Students push to speed up artificial intelligence adoption in Latin America
“We believe that AI plays a key role now, and in the future development of the region, if it’s used in the right way,” says Omar Costilla Reyes, one of four MIT graduate students working to help Latin America adopt artificial intelligence technologies. Pictured here (left to right) are Costilla Reyes, Emilia Simison, Pedro Antonio Colon-Hernandez, and Guillermo Bernal.
Omar Costilla Reyes reels off all the ways that artificial intelligence might benefit his native Mexico. It could raise living standards, he says, lower health care costs, improve literacy and promote greater transparency and accountability in government.
But Mexico, like many of its Latin American neighbors, has failed to invest as heavily in AI as other developing countries. That worries Costilla Reyes, a postdoc at MIT’s Department of Brain and Cognitive Sciences.
To give the region a nudge, Costilla Reyes and three other MIT graduate students — Guillermo Bernal, Emilia Simison and Pedro Colon-Hernandez — have spent the last six months putting together a three-day event that will bring together policymakers and AI researchers in Latin America with AI researchers in the United States. The AI Latin American sumMIT will take place in January at the MIT Media Lab.
“Africa is getting lots of support — Africa will eventually catch up,” Costilla Reyes says. “You don’t see anything like that in Latin America, despite the potential for AI to move the region forward socially and economically.”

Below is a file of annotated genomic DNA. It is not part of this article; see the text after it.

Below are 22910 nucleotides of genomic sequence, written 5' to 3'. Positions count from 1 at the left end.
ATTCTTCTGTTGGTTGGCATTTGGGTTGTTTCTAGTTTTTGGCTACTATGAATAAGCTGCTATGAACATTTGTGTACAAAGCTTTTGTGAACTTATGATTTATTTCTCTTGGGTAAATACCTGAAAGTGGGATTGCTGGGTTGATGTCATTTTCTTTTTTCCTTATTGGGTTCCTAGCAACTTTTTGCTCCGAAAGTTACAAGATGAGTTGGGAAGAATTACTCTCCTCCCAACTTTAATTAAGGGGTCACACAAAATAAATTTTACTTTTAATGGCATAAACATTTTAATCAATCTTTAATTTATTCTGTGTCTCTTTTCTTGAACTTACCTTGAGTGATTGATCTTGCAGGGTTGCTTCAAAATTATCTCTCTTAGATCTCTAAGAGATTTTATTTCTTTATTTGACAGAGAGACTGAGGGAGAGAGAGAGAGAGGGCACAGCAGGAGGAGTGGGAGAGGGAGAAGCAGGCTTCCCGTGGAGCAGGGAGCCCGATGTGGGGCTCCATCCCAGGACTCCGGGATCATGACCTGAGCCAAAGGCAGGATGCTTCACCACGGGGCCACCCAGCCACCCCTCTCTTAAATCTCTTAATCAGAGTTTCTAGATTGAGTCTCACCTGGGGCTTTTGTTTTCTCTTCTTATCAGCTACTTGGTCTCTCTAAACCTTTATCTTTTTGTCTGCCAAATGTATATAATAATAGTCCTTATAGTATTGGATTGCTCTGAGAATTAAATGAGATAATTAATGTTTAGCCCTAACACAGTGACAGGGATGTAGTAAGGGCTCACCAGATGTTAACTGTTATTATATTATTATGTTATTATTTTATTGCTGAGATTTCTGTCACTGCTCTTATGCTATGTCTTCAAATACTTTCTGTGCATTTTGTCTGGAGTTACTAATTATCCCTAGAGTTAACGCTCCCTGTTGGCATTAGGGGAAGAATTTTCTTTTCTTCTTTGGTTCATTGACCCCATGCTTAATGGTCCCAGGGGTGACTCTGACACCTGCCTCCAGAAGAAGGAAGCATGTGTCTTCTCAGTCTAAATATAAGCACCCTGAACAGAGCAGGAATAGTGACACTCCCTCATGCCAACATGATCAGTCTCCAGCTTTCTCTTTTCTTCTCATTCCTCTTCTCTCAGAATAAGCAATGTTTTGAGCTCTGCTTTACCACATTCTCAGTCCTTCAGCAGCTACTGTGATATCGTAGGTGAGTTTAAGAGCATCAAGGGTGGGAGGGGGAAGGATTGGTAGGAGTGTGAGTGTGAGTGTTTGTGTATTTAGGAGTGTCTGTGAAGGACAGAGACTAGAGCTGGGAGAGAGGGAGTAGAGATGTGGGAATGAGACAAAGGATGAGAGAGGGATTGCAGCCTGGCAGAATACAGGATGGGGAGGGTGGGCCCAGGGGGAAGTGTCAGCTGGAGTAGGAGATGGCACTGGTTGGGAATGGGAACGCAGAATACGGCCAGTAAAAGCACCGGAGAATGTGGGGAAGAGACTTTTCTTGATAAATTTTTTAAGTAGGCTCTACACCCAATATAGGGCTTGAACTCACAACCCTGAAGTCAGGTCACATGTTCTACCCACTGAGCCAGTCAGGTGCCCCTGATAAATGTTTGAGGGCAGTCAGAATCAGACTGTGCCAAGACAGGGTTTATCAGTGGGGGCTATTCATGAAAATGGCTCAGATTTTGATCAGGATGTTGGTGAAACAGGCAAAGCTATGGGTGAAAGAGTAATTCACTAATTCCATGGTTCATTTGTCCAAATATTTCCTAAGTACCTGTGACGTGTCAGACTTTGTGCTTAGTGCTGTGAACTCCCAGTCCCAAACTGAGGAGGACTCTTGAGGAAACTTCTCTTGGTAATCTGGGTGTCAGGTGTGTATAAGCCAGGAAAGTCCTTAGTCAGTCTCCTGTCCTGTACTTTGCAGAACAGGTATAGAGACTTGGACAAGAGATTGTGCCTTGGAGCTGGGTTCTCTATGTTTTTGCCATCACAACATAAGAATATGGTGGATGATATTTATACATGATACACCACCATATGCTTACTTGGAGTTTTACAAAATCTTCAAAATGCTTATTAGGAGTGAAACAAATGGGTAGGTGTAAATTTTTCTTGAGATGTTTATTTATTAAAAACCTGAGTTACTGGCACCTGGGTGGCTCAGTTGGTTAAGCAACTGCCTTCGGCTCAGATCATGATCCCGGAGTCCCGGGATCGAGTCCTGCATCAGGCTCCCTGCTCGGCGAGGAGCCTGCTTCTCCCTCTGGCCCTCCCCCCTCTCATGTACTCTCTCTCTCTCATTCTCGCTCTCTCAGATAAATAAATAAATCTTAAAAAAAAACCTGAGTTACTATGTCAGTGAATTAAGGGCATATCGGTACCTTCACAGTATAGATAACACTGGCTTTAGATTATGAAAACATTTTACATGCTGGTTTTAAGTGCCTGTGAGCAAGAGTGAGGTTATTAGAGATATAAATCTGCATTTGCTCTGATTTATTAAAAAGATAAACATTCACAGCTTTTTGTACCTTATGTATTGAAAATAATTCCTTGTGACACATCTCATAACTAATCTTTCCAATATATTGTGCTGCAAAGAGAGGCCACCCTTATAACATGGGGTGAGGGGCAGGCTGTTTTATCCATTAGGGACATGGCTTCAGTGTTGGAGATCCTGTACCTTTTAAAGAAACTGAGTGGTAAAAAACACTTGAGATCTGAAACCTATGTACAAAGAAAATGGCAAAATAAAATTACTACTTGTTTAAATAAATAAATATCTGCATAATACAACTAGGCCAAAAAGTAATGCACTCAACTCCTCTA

Four paths to MIT and research inspired by AI
Each of the four students took a different route to MIT, where AI plays a central role in their work — on the brain, voice assistants, augmented creativity and politics. Costilla Reyes got his first computer in high school, and though it had only dial-up internet access, it exposed him to a world far beyond his home city of Toluca. He studied for a PhD at the University of Manchester, where he developed an AI system with applications in security and health to identify individuals by their gait. At MIT, Costilla Reyes is building computational models of how firing neurons in the brain produce memory and cognition, information he hopes can also advance AI.
After graduating from a vocational high school in El Salvador, Bernal moved in with relatives in New Jersey and studied English at a nearby community college. He continued on to Pratt Institute, where he learned to incorporate Python into his design work. Now at the MIT Media Lab, he’s developing interactive storytelling tools like PaperDreams that uses AI to help people unlock their creativity. His work recently won a Schnitzer Prize.
Simison came to MIT to study for a PhD in political science after her professors at Argentina’s University Torcuato Di Tella encouraged her to continue her studies in the United States. She is currently using text analysis tools to mine archival records in Brazil and Argentina to understand the role that political parties and unions played under the last dictatorships in both countries.
Colon-Hernandez grew up in Puerto Rico fascinated with video games. A robotics class in high school inspired him to build a computer to play video games of his own, which led to a degree in computer engineering at the University of Puerto Rico at Mayagüez. After helping a friend with a project at MIT Lincoln Laboratory, Colon-Hernandez applied to a summer research program at MIT, and later, the MIT Media Lab’s graduate program. He’s currently working on building interactive voice-activated wearables.